William Vacanarat Shadrach Tubman

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The following article is from The Great Soviet Encyclopedia (1979). It might be outdated or ideologically biased.

Tubman, William Vacanarat Shadrach


Born Nov. 29, 1895, in Harper; died July 23, 1971, in London. Liberian statesman and political figure. Descendant of emancipated American slaves.

Tubman, a lawyer, was president of Liberia and head of the government from 1944 to 1971. He was also the national leader of the True Whig Party, founded in 1869. In 1944 he inaugurated a policy of national unification, which was aimed at integrating the indigenous population of the country with the descendants of immigrants from the USA and at including the tribal peoples in the political and economic life of the country. Tubman advocated an open-door economic policy, encouraging the investment of foreign capital in Liberia.

The Great Soviet Encyclopedia, 3rd Edition (1970-1979). © 2010 The Gale Group, Inc. All rights reserved.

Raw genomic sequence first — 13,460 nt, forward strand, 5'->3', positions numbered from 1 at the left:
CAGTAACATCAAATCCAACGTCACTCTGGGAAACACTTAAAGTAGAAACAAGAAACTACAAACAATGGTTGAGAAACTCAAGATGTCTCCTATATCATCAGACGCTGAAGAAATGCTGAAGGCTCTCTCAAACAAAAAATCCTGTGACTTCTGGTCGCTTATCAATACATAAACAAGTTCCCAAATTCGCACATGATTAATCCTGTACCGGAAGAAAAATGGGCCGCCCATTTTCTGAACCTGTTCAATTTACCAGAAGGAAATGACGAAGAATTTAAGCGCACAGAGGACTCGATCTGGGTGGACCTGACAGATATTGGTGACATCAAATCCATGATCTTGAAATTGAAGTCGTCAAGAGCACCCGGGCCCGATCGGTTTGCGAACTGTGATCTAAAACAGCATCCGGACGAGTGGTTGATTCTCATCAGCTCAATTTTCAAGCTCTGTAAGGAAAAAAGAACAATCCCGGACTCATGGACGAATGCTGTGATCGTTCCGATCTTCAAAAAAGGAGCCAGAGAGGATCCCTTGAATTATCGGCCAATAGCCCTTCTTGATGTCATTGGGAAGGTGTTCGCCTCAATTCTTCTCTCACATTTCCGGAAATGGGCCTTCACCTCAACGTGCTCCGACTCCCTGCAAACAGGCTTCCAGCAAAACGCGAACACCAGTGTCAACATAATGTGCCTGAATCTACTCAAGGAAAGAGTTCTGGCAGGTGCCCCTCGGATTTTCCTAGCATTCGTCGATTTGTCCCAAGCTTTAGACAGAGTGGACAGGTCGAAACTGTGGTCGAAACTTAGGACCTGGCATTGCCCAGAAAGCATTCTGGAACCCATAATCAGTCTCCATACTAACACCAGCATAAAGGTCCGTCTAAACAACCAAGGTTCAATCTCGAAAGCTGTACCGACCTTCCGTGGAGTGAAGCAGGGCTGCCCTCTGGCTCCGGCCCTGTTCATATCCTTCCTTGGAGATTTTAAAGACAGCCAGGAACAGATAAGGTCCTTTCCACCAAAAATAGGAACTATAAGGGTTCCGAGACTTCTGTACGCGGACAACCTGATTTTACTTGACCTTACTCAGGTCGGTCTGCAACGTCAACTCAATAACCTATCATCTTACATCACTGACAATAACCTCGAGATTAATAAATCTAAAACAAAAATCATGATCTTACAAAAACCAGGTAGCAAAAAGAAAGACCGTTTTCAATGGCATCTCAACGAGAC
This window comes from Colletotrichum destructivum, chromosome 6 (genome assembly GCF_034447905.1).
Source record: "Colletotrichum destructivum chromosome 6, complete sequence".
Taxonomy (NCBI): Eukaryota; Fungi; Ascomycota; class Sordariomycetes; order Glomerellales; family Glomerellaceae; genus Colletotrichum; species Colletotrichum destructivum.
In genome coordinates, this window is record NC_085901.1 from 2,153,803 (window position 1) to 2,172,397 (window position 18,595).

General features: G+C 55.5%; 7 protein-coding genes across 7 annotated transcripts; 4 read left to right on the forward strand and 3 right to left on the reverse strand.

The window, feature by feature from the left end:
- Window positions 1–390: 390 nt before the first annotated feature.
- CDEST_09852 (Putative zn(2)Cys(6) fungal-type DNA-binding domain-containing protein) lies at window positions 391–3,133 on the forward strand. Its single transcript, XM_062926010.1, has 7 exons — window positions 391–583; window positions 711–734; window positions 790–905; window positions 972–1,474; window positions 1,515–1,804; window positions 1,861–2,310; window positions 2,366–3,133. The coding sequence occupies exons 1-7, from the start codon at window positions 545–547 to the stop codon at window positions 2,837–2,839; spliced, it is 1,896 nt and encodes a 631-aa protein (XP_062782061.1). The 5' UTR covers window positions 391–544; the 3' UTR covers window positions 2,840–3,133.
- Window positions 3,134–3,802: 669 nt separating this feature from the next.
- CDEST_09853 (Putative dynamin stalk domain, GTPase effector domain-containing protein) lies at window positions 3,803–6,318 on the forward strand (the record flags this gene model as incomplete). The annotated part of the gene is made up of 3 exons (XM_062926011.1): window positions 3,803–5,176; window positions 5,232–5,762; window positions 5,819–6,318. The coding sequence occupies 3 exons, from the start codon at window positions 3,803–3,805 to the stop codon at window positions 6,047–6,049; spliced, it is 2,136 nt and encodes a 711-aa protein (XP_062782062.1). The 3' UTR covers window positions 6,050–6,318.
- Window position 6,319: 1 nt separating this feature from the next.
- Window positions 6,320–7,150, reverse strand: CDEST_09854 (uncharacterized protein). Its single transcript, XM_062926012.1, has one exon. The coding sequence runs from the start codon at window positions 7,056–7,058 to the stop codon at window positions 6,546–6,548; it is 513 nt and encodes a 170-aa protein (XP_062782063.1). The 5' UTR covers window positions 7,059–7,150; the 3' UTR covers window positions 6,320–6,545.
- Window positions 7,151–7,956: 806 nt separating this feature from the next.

References in periodicals archive ?
Caption: Liberia's President William Tubman, pictured in 1956.
It deals with the abiding influence of Christianity in the political odyssey and legacy of dynamic African leaders such as Kenneth David Kaunda of Zambia, Julius Kam-barage Nyerere of Tan--zania, Sylvanus Olym-pio of Togo, William Tubman of Liberia, and Thomas Joseph Mboya of Kenya.
When the Ghana-Guinea-Mali union morphed into the radical Casablanca Group with Egypt (under President Gamal Abdel Nasser) now on board, the Western countries redoubled their efforts by creating a counter-force headed by Liberia under President William Tubman. Calling it the Monrovia Group, this union was formed by African countries with a conservative outlook who ostensibly wanted African unity by gradual means--via regionalism.